The Internet of Things (IoT) is now part of the smarter grid through the adoption of IPv6 communications networks. These 6LoWPAN-based networks address key concerns such as standards-based interoperability, reliability, low power, and long-distance connectivity.
Voltage supervisors increase the system reliability and robustness by ensuring that power rails are active only during stable power supply. This is achieved through functions such as: precise voltage monitoring, over-voltage protection, power failure indicator, processor monitoring, power sequencing, battery backup, and reset latching.
In this series, you will learn about the:
TI's PGA460-Q1 is the industry’s most flexible ultrasonic sensor. It supports wide distance detection range at low power, enabling automotive park assist and industrial applications.
Ultrasonic sensing techniques have been popular in smart water meters because the technology avoids any moving parts which are prone to degrade over the lifetime of the product. The MSP430FR6047 microcontroller (MCU) family takes ultrasonic sensing solutions to next level of performance delivering <25ps of accuracy, detection of low flow rates <1 liter/hour and high precision of <5ps.
In this module, you will learn the fundamentals of SysTick timers and pulse width modulators (PWM), including how to measure pulse times and period with a logic analyzer and amplitude with an oscilloscope. It is important to understand the concept of PWM as we will use it to adjust power to the motors.
The purpose of this module is to develop interface switches and an LED so the robot can effectively detect wall collisions. Many sensors and actuators deploy LEDs, so understanding how they operate will be important to building your robot.
This module will demonstrate how to use finite state machines as a central controller for the system. Finite state machines are an effective design process to have in your embedded system tool box and can be used to solve problems with inputs and outputs.
In this module, you will interface a line sensor (infra-red sensor) to the microcontroller and learn how to write software to initialize GPIO pins. The line sensor is a simple and accurate sensor for solving robotic challenges.
In this module, you will create the robot. You will then be able to measure the voltage, current and energy for a battery while managing voltage regulation. This will allow you to build the circuits needed to power the robot.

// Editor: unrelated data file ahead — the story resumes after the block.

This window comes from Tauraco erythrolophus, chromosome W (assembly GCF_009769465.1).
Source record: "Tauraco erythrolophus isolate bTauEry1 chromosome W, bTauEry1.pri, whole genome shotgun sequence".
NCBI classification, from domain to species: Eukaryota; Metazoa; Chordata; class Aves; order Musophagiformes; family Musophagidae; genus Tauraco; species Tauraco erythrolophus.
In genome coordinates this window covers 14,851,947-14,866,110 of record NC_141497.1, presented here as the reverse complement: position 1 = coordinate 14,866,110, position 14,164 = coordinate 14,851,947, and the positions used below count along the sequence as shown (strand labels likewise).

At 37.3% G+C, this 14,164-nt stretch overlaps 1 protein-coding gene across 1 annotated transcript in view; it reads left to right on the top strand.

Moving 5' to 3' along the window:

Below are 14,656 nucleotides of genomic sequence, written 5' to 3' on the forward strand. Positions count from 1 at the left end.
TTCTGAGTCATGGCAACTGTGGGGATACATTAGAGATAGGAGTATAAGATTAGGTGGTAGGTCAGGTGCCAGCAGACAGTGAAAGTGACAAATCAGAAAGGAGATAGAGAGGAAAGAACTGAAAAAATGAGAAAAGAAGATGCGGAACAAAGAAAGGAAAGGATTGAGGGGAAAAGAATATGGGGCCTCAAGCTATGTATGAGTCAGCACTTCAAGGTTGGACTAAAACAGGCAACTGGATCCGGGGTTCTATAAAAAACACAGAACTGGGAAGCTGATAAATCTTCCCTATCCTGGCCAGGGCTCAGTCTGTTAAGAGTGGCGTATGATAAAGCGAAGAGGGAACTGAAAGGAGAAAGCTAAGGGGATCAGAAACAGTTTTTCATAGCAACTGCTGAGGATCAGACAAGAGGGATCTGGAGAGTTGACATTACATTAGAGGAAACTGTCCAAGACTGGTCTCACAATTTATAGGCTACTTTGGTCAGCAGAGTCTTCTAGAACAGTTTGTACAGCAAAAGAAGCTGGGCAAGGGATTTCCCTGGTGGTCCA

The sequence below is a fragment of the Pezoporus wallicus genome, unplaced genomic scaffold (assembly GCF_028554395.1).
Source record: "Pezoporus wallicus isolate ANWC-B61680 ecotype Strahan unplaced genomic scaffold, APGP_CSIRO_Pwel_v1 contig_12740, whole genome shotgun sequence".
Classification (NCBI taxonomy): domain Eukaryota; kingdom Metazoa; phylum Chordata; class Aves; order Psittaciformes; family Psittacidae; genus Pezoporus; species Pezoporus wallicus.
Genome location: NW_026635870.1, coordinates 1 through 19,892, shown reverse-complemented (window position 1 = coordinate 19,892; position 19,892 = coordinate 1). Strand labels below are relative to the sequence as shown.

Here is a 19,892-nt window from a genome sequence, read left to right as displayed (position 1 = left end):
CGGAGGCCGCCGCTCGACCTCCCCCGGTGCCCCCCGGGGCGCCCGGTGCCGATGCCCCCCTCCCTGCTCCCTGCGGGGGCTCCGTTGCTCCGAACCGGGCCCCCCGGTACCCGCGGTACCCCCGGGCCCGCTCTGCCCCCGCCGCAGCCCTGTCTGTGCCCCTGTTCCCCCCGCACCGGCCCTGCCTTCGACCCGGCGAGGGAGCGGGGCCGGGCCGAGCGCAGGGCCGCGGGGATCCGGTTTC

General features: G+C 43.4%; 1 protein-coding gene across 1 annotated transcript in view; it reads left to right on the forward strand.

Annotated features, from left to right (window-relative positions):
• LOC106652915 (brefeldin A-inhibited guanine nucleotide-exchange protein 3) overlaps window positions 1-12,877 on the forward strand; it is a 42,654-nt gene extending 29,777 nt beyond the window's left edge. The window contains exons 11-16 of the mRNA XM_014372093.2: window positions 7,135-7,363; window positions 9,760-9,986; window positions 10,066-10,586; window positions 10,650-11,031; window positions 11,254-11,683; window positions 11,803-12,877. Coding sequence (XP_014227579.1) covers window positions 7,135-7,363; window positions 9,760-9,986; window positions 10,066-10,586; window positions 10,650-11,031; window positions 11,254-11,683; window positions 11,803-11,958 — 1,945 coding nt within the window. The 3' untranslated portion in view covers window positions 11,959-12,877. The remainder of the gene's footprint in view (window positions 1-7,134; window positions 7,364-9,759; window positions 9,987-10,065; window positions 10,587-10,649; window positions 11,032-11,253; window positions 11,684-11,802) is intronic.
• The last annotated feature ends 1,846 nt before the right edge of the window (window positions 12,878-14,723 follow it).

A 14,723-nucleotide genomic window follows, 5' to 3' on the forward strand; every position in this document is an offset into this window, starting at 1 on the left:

This module is an introduction to C, a general-purpose programming language, in addition to the concepts of compiling and debugging using the MSP432 and TI Code Composer Studio™. Debugging skills are a valuable tool when developing complex systems involved with robotics.
This module serves as a brief introduction to the ARM Cortex-M microcontroller, assembly programming language and some debugging techniques. Understanding how the processor works is essential for the design of embedded systems, such as the one used in your robot.
In this module, you will learn how to develop a set of Wi-Fi communication functions and learn how to interact with web services. By using the CC3100 to communicate with the MSP432, you will interface a Wi-Fi radio module to the microcontroller.
The purpose of this course is to review basic electronic components and the electrical properties needed to interface sensors and actuators to a microcontroller. You will learn how to measure reactance of a capacitor and use your project to measure current and voltage. The electrical properties of the capacitor will help you design circuits that “filter” or remove noise from your robot.
The purpose of this module is to understand basic concepts of Bluetooth® low energy (BLE). You will interface the TI SimpleLink™ BLE CC2650 Module BoosterPack™ Plug-in module to the SimpleLink MSP432P401R LaunchPad™ development kit using universal asynchronous receiver/transmitter (UART) communication. You will create a BLE service with multiple characteristics and design a robot system that can be controlled by a smart device using BLE.
The purpose of this module is to understand the operation and use of first in first out (FIFO) queue to interface the robot to the PC using a serial channel. You will create two FIFO queues and design a command interpreter to assist in the robot challenge. You will develop an interrupting device driver using the universal asynchronous receiver/transmitter (UART). This serial port allows the microcontroller to communicate with devices such as other computers, input sensors, and output displays.